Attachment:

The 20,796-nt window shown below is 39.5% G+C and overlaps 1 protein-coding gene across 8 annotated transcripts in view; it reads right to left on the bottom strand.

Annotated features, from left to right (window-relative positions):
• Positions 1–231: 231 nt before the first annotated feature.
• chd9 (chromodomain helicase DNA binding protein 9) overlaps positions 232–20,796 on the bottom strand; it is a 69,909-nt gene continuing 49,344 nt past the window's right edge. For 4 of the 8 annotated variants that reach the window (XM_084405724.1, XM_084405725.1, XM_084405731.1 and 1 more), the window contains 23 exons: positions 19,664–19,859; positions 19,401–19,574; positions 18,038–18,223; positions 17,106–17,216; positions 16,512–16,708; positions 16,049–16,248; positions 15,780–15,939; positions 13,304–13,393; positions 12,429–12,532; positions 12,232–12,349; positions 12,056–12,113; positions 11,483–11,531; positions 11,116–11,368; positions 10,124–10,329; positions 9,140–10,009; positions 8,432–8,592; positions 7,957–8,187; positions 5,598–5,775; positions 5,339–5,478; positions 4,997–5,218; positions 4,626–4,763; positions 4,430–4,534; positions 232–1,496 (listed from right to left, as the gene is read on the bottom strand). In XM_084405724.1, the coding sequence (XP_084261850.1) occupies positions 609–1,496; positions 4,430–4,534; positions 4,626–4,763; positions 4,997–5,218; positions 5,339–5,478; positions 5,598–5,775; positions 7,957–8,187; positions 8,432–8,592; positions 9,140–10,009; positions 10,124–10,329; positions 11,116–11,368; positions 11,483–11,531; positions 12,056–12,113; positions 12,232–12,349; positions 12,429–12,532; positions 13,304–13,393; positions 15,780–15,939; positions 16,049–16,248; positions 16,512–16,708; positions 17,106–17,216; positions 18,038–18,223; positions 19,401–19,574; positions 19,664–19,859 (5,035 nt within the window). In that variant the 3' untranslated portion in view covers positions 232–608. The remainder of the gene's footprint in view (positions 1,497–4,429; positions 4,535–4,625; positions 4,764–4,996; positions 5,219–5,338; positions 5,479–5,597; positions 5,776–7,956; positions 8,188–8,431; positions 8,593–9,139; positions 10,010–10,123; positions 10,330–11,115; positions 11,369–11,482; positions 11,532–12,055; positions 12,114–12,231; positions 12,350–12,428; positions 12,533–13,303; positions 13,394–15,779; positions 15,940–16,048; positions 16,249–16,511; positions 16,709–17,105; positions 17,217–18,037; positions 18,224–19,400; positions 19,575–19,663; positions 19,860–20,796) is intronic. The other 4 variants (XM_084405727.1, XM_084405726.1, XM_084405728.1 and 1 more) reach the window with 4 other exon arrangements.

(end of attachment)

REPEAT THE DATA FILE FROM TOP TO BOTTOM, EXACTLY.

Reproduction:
The 20,796-nt window shown below is 39.5% G+C and overlaps 1 protein-coding gene across 8 annotated transcripts in view; it reads right to left on the bottom strand.

Annotated features, from left to right (window-relative positions):
• Positions 1–231: 231 nt before the first annotated feature.
• chd9 (chromodomain helicase DNA binding protein 9) overlaps positions 232–20,796 on the bottom strand; it is a 69,909-nt gene continuing 49,344 nt past the window's right edge. For 4 of the 8 annotated variants that reach the window (XM_084405724.1, XM_084405725.1, XM_084405731.1 and 1 more), the window contains 23 exons: positions 19,664–19,859; positions 19,401–19,574; positions 18,038–18,223; positions 17,106–17,216; positions 16,512–16,708; positions 16,049–16,248; positions 15,780–15,939; positions 13,304–13,393; positions 12,429–12,532; positions 12,232–12,349; positions 12,056–12,113; positions 11,483–11,531; positions 11,116–11,368; positions 10,124–10,329; positions 9,140–10,009; positions 8,432–8,592; positions 7,957–8,187; positions 5,598–5,775; positions 5,339–5,478; positions 4,997–5,218; positions 4,626–4,763; positions 4,430–4,534; positions 232–1,496 (listed from right to left, as the gene is read on the bottom strand). In XM_084405724.1, the coding sequence (XP_084261850.1) occupies positions 609–1,496; positions 4,430–4,534; positions 4,626–4,763; positions 4,997–5,218; positions 5,339–5,478; positions 5,598–5,775; positions 7,957–8,187; positions 8,432–8,592; positions 9,140–10,009; positions 10,124–10,329; positions 11,116–11,368; positions 11,483–11,531; positions 12,056–12,113; positions 12,232–12,349; positions 12,429–12,532; positions 13,304–13,393; positions 15,780–15,939; positions 16,049–16,248; positions 16,512–16,708; positions 17,106–17,216; positions 18,038–18,223; positions 19,401–19,574; positions 19,664–19,859 (5,035 nt within the window). In that variant the 3' untranslated portion in view covers positions 232–608. The remainder of the gene's footprint in view (positions 1,497–4,429; positions 4,535–4,625; positions 4,764–4,996; positions 5,219–5,338; positions 5,479–5,597; positions 5,776–7,956; positions 8,188–8,431; positions 8,593–9,139; positions 10,010–10,123; positions 10,330–11,115; positions 11,369–11,482; positions 11,532–12,055; positions 12,114–12,231; positions 12,350–12,428; positions 12,533–13,303; positions 13,394–15,779; positions 15,940–16,048; positions 16,249–16,511; positions 16,709–17,105; positions 17,217–18,037; positions 18,224–19,400; positions 19,575–19,663; positions 19,860–20,796) is intronic. The other 4 variants (XM_084405727.1, XM_084405726.1, XM_084405728.1 and 1 more) reach the window with 4 other exon arrangements.